“It’s basically keeping the sailor in tune with what he needs to do,” Deheer says. “We’ve included in Zeus Touch a wind plot, which basically shows over periods of time (whether it’s ten minutes, half an hour, whatever you choose) what’s happened to the wind. So the sailor can see, for example, that the wind is gradually increasing over the period of time. That tells the sailor that either it’s time to go home, or he needs to take a reef and reduce some of the sail, or if the wind’s reducing, he can shake a reef out and do more.”
To make way, sailors must remain tuned in to the conditions at hand—ever-changing though they may be. And in the digital age, that means electronics can help, provided the system is set up properly to allow it to share information in timely fashion. Note I said electronics help to do that. Electronics will never completely supersede that one thing many sailors do well: maintain a physical presence in their environment. Any sailor keeps one squinty eye out for cat’s paws on the water and gets accustomed to the wind on his face. Easy to see how some powerboaters, sometimes secure in the serene pilothouse and able to point the bow in any direction thanks to a pair of robust diesels, can begin to lose touch with the conditions at hand. But even at 20 knots, a strong side-setting current can cause surprises, and of course a good sense of wind and tide can be critical when docking. And when the going gets rough, many powerboats are more comfortable and safer if “tacked” up-wave or down.
That wind plot could alter even the saltiest sailor’s decision-making process. “I think it’s the averaging that’s useful, so you can see a trend as opposed to just seeing a snapshot of an instant,” Deheer says. “For example if a single gust comes through you can discard it, but if it’s regularly coming through, you can see and act on that trend rather than just reacting to a snapshot. This makes a key difference when you compare Zeus Touch with a standard instrument—it’ll say it’s 25 knots of wind, and then you look a minute later and it’s down to 15. If you base your actions on the instrument reading of 25 knots, you can make the wrong decisions.”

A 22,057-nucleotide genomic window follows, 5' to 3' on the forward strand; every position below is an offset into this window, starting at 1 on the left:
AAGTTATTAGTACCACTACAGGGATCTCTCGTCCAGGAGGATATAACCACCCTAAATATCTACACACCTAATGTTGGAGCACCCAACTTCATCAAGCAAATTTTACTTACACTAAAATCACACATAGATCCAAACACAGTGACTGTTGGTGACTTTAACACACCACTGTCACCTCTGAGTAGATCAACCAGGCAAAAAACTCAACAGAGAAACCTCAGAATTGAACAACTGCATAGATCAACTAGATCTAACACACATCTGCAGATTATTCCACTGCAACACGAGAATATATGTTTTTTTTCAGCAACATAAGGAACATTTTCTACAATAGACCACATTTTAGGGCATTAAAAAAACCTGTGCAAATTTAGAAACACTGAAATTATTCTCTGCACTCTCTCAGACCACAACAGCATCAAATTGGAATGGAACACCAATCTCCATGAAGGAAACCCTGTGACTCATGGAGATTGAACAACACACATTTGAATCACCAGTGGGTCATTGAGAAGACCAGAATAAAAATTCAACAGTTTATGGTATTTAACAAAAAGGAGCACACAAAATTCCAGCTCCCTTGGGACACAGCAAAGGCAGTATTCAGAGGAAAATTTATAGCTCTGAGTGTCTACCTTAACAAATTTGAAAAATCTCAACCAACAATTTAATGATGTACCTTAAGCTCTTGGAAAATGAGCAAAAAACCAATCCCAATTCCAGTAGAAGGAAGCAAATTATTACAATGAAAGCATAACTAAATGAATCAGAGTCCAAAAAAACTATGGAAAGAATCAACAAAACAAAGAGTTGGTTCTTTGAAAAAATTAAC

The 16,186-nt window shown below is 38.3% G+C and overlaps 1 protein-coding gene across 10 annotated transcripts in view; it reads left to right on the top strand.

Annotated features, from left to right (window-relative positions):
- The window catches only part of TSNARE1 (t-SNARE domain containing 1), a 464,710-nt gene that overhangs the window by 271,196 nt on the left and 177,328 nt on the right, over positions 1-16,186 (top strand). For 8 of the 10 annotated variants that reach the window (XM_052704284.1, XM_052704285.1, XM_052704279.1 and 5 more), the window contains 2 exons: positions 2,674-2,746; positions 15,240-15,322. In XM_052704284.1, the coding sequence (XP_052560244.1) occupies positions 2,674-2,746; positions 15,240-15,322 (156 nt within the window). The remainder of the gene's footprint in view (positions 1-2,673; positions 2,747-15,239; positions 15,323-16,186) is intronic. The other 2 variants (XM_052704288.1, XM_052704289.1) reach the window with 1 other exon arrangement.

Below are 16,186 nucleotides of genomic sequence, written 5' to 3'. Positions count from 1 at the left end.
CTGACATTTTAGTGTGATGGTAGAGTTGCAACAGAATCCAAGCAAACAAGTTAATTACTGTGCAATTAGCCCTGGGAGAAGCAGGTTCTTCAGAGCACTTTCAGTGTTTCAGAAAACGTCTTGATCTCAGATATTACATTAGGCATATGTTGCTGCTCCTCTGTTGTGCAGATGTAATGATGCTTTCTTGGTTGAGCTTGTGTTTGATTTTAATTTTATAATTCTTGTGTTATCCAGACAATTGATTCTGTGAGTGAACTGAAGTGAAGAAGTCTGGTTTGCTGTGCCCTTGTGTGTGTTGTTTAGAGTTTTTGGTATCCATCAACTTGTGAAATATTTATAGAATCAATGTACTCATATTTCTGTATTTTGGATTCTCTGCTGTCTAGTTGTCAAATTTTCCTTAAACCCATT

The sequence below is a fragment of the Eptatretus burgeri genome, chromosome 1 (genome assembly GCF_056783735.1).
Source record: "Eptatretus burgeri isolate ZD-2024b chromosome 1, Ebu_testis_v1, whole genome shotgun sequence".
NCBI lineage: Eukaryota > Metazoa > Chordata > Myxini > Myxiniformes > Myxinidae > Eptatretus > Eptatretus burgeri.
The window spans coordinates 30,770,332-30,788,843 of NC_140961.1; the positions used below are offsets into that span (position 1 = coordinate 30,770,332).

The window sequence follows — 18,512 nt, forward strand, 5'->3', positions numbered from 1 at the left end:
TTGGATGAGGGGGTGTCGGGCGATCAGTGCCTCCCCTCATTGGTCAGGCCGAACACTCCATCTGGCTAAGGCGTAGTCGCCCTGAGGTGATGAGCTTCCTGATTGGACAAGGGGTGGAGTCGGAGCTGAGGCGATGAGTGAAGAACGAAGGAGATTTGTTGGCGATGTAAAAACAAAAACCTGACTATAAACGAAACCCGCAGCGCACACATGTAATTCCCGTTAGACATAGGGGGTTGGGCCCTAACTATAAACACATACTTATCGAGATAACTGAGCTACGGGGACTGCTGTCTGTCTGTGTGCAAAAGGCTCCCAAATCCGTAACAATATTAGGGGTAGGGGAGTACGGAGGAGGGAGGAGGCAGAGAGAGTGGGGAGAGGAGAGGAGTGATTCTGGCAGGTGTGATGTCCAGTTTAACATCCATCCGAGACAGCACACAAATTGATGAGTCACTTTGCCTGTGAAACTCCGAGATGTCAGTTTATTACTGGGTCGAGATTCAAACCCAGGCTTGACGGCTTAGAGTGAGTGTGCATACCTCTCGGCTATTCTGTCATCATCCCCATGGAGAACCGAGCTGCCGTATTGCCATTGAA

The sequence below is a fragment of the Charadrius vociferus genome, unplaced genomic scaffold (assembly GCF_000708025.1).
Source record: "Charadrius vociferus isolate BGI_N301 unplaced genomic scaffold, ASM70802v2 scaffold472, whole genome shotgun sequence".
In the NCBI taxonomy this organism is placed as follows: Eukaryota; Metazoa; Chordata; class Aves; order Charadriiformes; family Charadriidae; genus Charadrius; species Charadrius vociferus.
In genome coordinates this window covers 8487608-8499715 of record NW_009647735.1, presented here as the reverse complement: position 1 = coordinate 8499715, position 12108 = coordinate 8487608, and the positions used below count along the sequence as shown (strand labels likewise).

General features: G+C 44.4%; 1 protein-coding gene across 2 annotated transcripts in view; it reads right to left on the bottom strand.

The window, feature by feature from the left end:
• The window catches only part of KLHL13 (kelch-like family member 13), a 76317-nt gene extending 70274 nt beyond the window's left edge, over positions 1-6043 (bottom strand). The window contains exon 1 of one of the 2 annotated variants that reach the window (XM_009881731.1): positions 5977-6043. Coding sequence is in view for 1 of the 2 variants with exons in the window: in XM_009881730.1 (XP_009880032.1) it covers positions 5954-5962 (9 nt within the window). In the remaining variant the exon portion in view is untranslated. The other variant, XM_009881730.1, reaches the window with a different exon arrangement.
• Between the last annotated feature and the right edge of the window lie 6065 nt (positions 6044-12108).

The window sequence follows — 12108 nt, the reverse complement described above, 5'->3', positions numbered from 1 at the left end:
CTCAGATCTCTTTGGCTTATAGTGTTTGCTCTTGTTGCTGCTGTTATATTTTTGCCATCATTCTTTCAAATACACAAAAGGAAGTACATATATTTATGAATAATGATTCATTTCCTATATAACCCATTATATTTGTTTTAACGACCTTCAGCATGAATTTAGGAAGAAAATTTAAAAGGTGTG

How dialed in is the information that electronics are sharing? Well just as an angler may want to tune his own fishfinder, so many electronics can be made more useful by calibration. “A lot of cruisers don’t calibrate their instruments, because they’re sort of generally happy with the out-of-the-box settings, and the 0.4-knot boat-speed difference doesn’t make much of a difference to them,” Deheer says. “The main two that they need to calibrate are wind and boat speed, as you need boat speed and apparent wind together to give you true wind. So if one of those two calibrations is slightly out, then the calculations are in turn even further out.” The largest model in the Zeus Touch line—the Z12 Touch ($3,999)—simplifies calibration by virtue of large-screen access to the settings.
And the system, called TouchSensible, integrates a physical rotary knob and keys with the touchscreen for simplified use when conditions get a bit sporty. “We did a lot of [user-interface] testing to make sure we got it right,” Deheer says. “We saw that people intuitively would try to touch the screen to do a waypoint, but then would go to the knob to zoom in and out or for certain things. That’s why we came up with the TouchSensible side. It’s similar in powerboating. If you’ve ever been bounced around in a RIB at 35 knots, you know you like to be able to grip and turn the knob rather than struggle to keep your hand still enough to pinch and zoom.”
But whether you’re in that RIB or on a sloop, the idea is the same: Set up your electronics so they can help you get more from your boat. Use them to understand the bigger picture of what’s happening around you, but always keep a watchful eye on the conditions of the real world. And be sure to enjoy the view.
This article originally appeared in the September 2013 issue of Power & Motoryacht magazine.